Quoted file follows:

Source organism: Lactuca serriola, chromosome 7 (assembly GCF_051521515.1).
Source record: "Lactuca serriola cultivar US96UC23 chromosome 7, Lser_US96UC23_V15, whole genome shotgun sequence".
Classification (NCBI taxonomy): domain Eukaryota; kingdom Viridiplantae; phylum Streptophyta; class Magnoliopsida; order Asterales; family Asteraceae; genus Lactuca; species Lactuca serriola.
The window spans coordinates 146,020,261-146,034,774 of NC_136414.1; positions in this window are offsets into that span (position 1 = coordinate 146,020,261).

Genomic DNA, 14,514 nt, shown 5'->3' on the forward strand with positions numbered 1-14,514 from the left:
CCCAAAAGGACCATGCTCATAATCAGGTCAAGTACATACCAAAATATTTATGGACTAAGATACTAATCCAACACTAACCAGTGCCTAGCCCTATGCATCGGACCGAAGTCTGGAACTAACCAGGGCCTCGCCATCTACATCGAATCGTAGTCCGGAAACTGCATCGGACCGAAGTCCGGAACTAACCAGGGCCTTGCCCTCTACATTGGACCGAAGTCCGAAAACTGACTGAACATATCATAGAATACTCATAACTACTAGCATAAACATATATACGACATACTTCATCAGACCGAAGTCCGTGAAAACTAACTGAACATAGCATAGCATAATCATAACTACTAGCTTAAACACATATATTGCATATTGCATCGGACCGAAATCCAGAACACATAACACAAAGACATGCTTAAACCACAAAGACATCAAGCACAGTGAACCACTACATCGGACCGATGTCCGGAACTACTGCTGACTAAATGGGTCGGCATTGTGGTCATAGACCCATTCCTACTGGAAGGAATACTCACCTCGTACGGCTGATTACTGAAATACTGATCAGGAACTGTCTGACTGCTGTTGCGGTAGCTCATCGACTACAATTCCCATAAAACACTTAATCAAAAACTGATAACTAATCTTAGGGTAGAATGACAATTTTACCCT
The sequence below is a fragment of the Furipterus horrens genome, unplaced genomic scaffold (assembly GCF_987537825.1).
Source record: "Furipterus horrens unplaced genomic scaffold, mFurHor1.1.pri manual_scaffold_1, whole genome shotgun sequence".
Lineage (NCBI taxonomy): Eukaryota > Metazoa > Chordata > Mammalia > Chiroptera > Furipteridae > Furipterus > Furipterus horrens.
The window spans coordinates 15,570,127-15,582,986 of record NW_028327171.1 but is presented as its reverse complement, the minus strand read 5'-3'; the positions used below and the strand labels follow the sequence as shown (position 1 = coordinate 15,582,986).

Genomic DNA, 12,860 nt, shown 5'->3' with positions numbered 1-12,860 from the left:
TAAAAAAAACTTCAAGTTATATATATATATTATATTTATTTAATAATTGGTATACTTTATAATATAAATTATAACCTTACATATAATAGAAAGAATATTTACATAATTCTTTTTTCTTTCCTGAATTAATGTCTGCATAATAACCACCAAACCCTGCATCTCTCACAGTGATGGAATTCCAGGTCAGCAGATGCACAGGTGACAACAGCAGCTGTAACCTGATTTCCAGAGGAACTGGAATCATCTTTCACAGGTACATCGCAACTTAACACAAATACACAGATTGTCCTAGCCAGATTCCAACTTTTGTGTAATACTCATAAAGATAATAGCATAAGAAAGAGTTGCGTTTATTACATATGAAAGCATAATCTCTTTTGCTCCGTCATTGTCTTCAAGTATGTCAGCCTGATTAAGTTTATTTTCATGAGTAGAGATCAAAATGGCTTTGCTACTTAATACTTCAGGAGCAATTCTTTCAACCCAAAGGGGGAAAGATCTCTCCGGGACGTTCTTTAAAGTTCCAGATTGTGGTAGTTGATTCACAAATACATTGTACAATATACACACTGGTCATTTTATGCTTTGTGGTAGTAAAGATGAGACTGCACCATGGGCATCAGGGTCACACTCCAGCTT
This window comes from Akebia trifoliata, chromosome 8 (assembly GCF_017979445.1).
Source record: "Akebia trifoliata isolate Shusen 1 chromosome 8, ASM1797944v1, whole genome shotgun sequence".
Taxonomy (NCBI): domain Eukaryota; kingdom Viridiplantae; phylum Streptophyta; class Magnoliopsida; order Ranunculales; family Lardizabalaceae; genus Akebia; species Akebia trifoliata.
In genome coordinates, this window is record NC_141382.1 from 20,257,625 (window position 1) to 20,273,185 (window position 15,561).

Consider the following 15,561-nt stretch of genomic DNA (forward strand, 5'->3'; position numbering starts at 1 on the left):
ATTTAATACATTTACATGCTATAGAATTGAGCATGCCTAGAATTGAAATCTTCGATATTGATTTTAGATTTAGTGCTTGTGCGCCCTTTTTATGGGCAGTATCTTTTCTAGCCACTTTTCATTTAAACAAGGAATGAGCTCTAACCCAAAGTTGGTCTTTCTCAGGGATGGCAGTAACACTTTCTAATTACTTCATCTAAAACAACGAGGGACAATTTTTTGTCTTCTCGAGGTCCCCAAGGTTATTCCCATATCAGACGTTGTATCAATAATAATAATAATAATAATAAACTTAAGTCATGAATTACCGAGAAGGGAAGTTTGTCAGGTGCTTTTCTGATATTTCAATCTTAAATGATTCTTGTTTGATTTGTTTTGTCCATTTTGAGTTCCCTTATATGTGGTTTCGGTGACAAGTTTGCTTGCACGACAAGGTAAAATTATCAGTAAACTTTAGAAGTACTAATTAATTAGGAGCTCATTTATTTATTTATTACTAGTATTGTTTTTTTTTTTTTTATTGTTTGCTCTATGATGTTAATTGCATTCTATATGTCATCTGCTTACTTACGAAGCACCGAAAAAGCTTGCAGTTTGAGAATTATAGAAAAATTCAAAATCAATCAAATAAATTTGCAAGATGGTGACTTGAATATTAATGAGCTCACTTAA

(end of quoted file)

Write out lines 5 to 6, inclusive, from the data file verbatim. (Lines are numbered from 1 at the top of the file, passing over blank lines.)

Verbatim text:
Genomic DNA, 14,514 nt, shown 5'->3' on the forward strand with positions numbered 1-14,514 from the left:
CCCAAAAGGACCATGCTCATAATCAGGTCAAGTACATACCAAAATATTTATGGACTAAGATACTAATCCAACACTAACCAGTGCCTAGCCCTATGCATCGGACCGAAGTCTGGAACTAACCAGGGCCTCGCCATCTACATCGAATCGTAGTCCGGAAACTGCATCGGACCGAAGTCCGGAACTAACCAGGGCCTTGCCCTCTACATTGGACCGAAGTCCGAAAACTGACTGAACATATCATAGAATACTCATAACTACTAGCATAAACATATATACGACATACTTCATCAGACCGAAGTCCGTGAAAACTAACTGAACATAGCATAGCATAATCATAACTACTAGCTTAAACACATATATTGCATATTGCATCGGACCGAAATCCAGAACACATAACACAAAGACATGCTTAAACCACAAAGACATCAAGCACAGTGAACCACTACATCGGACCGATGTCCGGAACTACTGCTGACTAAATGGGTCGGCATTGTGGTCATAGACCCATTCCTACTGGAAGGAATACTCACCTCGTACGGCTGATTACTGAAATACTGATCAGGAACTGTCTGACTGCTGTTGCGGTAGCTCATCGACTACAATTCCCATAAAACACTTAATCAAAAACTGATAACTAATCTTAGGGTAGAATGACAATTTTACCCT